The extent and speed with which a health system's providers translate evidence about effective medical therapies and clinical guidelines into practice are important benchmarks for evaluation. Nau et al and Timpe et al, in their papers addressing this question in 3 different managed care systems, document encouraging trends from 1997 to 2001 (eg, increased percentages of patients receiving multidrug hypoglycemic therapy, on angiotensin—converting enzyme inhibitors or angiotensin-receptor blockers, and on antilipemic medications).20,21 Yet they also found that the percentages of eligible patients on recommended therapies (in all cases less than 50%) continued to be relatively low. A third paper by Fuke et al similarly found a high prevalence of inadequate lipid control among patients with diabetes, both among those with and without documented coronary artery disease, in a primary care practice- based research network.22 Equally concerning, they found that only 20% of patients with diabetes had received a prescription for any lipid-lowering treatment. These papers reinforce the continued, pressing need both to delve into the barriers to effective translation of research into clinical practice and to test system change strategies.

The existence in each of the studied managed care systems of at least rudimentary computerized clinical information data bases provides a foundation for such strategies. Clinical information systems quantify quality gaps and monitor progress in the implementation of evidence- based care, as these 3 papers did. They also enable practice teams to have ready access to data on individual patients, timely reminders and feedback, and to develop comprehensive registries of specific populations of patients.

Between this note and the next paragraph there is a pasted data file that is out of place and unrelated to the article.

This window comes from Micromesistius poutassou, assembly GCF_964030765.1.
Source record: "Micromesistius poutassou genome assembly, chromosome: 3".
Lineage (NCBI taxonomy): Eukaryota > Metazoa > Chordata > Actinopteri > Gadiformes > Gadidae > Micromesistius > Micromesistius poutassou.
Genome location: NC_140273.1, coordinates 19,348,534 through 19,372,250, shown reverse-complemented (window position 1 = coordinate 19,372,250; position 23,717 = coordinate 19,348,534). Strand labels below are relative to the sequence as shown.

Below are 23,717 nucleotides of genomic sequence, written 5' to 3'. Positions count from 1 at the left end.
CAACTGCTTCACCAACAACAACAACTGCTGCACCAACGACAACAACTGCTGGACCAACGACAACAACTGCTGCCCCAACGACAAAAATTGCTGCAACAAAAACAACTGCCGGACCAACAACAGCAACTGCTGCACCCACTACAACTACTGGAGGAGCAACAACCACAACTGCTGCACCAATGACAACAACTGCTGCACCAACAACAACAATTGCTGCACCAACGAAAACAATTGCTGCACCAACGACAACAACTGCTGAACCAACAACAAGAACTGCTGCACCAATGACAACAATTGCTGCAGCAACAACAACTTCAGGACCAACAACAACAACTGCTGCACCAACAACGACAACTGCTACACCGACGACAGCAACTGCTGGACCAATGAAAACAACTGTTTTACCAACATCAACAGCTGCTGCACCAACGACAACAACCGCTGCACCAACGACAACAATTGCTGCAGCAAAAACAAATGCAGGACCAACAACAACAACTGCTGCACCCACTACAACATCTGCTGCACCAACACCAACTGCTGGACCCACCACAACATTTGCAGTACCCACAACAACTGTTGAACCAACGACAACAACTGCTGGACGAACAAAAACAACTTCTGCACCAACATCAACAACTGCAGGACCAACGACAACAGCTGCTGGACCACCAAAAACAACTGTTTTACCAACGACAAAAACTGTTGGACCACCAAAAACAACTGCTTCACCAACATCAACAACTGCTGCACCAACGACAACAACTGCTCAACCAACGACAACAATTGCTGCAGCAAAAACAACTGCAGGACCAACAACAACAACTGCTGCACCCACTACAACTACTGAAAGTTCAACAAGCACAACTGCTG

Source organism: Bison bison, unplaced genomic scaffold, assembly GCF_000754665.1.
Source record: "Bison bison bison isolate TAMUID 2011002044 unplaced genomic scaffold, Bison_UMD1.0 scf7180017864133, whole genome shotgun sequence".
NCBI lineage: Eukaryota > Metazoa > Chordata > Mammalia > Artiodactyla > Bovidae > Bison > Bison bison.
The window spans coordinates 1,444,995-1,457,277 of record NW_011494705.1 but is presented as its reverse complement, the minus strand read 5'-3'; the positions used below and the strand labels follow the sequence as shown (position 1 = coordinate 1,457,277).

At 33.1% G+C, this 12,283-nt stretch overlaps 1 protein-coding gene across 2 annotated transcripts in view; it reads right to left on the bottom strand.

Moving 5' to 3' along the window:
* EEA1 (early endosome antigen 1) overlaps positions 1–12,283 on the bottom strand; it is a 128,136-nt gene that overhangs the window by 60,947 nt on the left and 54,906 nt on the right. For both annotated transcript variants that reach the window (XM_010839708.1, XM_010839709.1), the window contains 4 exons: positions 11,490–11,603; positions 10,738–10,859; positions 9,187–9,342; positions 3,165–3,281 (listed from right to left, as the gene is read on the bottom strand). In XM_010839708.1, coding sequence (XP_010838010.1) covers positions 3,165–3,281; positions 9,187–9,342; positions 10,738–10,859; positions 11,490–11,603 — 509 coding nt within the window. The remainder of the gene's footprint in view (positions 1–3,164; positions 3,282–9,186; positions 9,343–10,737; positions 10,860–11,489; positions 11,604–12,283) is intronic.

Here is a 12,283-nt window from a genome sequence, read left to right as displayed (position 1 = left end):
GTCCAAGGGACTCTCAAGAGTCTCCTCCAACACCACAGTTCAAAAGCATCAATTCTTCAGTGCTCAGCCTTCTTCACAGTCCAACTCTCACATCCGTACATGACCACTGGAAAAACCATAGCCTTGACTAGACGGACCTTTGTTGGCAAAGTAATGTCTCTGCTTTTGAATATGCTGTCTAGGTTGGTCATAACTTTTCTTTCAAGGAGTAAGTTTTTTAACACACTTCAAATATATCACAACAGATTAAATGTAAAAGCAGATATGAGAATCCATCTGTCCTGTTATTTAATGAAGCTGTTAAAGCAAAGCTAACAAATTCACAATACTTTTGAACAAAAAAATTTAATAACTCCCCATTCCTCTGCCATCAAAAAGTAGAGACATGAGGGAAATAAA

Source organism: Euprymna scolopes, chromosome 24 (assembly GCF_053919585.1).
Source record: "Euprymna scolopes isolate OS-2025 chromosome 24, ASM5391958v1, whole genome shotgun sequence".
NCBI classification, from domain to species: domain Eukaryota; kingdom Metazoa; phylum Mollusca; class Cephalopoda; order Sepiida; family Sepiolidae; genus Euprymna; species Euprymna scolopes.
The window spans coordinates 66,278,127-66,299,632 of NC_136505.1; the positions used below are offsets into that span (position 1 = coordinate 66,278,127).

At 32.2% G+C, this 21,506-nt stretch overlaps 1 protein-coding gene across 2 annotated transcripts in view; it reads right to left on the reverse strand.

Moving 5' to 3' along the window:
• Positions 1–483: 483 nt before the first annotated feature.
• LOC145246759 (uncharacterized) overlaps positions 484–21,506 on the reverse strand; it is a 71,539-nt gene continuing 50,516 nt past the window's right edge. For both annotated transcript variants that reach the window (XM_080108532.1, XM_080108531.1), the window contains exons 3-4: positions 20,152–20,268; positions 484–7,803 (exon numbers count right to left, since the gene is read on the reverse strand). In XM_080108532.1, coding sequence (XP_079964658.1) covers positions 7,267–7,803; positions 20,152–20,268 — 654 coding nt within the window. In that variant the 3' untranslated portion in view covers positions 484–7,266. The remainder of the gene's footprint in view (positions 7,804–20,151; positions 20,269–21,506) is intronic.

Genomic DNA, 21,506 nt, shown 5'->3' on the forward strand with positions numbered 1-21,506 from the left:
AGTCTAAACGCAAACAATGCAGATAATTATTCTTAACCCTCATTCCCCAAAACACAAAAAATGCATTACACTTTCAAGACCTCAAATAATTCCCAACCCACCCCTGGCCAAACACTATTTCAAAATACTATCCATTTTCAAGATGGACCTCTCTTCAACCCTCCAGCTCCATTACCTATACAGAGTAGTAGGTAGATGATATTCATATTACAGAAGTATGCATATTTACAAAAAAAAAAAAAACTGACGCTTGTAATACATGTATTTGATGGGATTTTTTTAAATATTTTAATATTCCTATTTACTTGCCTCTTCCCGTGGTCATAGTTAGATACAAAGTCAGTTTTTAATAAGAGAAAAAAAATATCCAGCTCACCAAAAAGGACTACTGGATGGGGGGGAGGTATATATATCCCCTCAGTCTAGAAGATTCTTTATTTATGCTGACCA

Also central to improving diabetes care are the health system's leadership and managerial policies for coordinating care within and across medical specialties and strategies to support patients' diabetes self-management. Managed care strategies to limit medically unnecessary use of specialty services in particular have been a lightning rod for patients' concerns about managed care. In an important contribution to the debate about the effect of such policies, Kim et al found no relationship between either prospective or retrospective referral management strategies and receipt of dilated eye exams, patient-reported specialist use, or patient perceptions of difficulty in seeing a specialist.23 And Hepke et al's paper reinforces the importance of investing in programs to promote patients' self-management and adherence to medications.24 Their findings of decreased use of medical services among patients who had higher adherence to hypoglycemic medications builds on prior research showing significant costs savings within 1 to 2 years of sustained improvements in diabetes disease control.25,26 While increased patient adherence and more intensive pharmaceutical treatment (as Nau et al found) will increase pharmaceutical costs in the short term, these increases likely will be offset by the savings from decreased hospitalizations and emergency department visits.